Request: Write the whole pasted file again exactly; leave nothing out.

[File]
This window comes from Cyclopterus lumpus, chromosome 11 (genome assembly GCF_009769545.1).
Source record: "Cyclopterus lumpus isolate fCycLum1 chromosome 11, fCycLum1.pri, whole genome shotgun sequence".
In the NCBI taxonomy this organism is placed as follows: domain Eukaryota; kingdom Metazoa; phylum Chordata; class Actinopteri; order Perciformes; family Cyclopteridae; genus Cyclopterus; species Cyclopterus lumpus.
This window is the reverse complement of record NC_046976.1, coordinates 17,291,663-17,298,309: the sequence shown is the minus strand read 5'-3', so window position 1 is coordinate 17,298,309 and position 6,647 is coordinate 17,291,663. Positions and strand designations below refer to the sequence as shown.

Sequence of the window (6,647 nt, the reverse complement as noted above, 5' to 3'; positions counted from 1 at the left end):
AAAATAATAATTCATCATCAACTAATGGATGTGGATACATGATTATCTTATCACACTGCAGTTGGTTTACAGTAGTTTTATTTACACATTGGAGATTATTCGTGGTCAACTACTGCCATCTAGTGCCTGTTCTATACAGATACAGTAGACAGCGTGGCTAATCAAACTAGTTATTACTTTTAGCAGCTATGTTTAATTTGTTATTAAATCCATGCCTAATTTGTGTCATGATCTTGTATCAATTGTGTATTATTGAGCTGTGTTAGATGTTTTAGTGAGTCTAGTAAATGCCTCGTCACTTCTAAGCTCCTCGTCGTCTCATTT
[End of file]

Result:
This window comes from Cyclopterus lumpus, chromosome 11 (genome assembly GCF_009769545.1).
Source record: "Cyclopterus lumpus isolate fCycLum1 chromosome 11, fCycLum1.pri, whole genome shotgun sequence".
In the NCBI taxonomy this organism is placed as follows: domain Eukaryota; kingdom Metazoa; phylum Chordata; class Actinopteri; order Perciformes; family Cyclopteridae; genus Cyclopterus; species Cyclopterus lumpus.
This window is the reverse complement of record NC_046976.1, coordinates 17,291,663-17,298,309: the sequence shown is the minus strand read 5'-3', so window position 1 is coordinate 17,298,309 and position 6,647 is coordinate 17,291,663. Positions and strand designations below refer to the sequence as shown.

Sequence of the window (6,647 nt, the reverse complement as noted above, 5' to 3'; positions counted from 1 at the left end):
AAAATAATAATTCATCATCAACTAATGGATGTGGATACATGATTATCTTATCACACTGCAGTTGGTTTACAGTAGTTTTATTTACACATTGGAGATTATTCGTGGTCAACTACTGCCATCTAGTGCCTGTTCTATACAGATACAGTAGACAGCGTGGCTAATCAAACTAGTTATTACTTTTAGCAGCTATGTTTAATTTGTTATTAAATCCATGCCTAATTTGTGTCATGATCTTGTATCAATTGTGTATTATTGAGCTGTGTTAGATGTTTTAGTGAGTCTAGTAAATGCCTCGTCACTTCTAAGCTCCTCGTCGTCTCATTT